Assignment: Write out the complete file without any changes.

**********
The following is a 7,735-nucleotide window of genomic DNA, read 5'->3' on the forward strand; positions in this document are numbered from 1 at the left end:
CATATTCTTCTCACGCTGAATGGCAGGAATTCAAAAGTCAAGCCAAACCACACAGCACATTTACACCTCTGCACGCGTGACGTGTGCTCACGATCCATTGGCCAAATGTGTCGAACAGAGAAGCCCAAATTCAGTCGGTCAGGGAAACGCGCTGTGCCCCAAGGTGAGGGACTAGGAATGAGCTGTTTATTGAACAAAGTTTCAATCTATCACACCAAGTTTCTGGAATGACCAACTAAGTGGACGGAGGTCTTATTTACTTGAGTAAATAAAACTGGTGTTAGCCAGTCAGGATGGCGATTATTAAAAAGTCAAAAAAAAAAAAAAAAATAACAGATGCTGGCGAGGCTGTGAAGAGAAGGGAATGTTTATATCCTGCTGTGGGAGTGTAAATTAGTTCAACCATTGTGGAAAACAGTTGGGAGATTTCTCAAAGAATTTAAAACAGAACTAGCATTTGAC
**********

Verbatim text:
The following is a 7,735-nucleotide window of genomic DNA, read 5'->3' on the forward strand; positions in this document are numbered from 1 at the left end:
CATATTCTTCTCACGCTGAATGGCAGGAATTCAAAAGTCAAGCCAAACCACACAGCACATTTACACCTCTGCACGCGTGACGTGTGCTCACGATCCATTGGCCAAATGTGTCGAACAGAGAAGCCCAAATTCAGTCGGTCAGGGAAACGCGCTGTGCCCCAAGGTGAGGGACTAGGAATGAGCTGTTTATTGAACAAAGTTTCAATCTATCACACCAAGTTTCTGGAATGACCAACTAAGTGGACGGAGGTCTTATTTACTTGAGTAAATAAAACTGGTGTTAGCCAGTCAGGATGGCGATTATTAAAAAGTCAAAAAAAAAAAAAAAAATAACAGATGCTGGCGAGGCTGTGAAGAGAAGGGAATGTTTATATCCTGCTGTGGGAGTGTAAATTAGTTCAACCATTGTGGAAAACAGTTGGGAGATTTCTCAAAGAATTTAAAACAGAACTAGCATTTGAC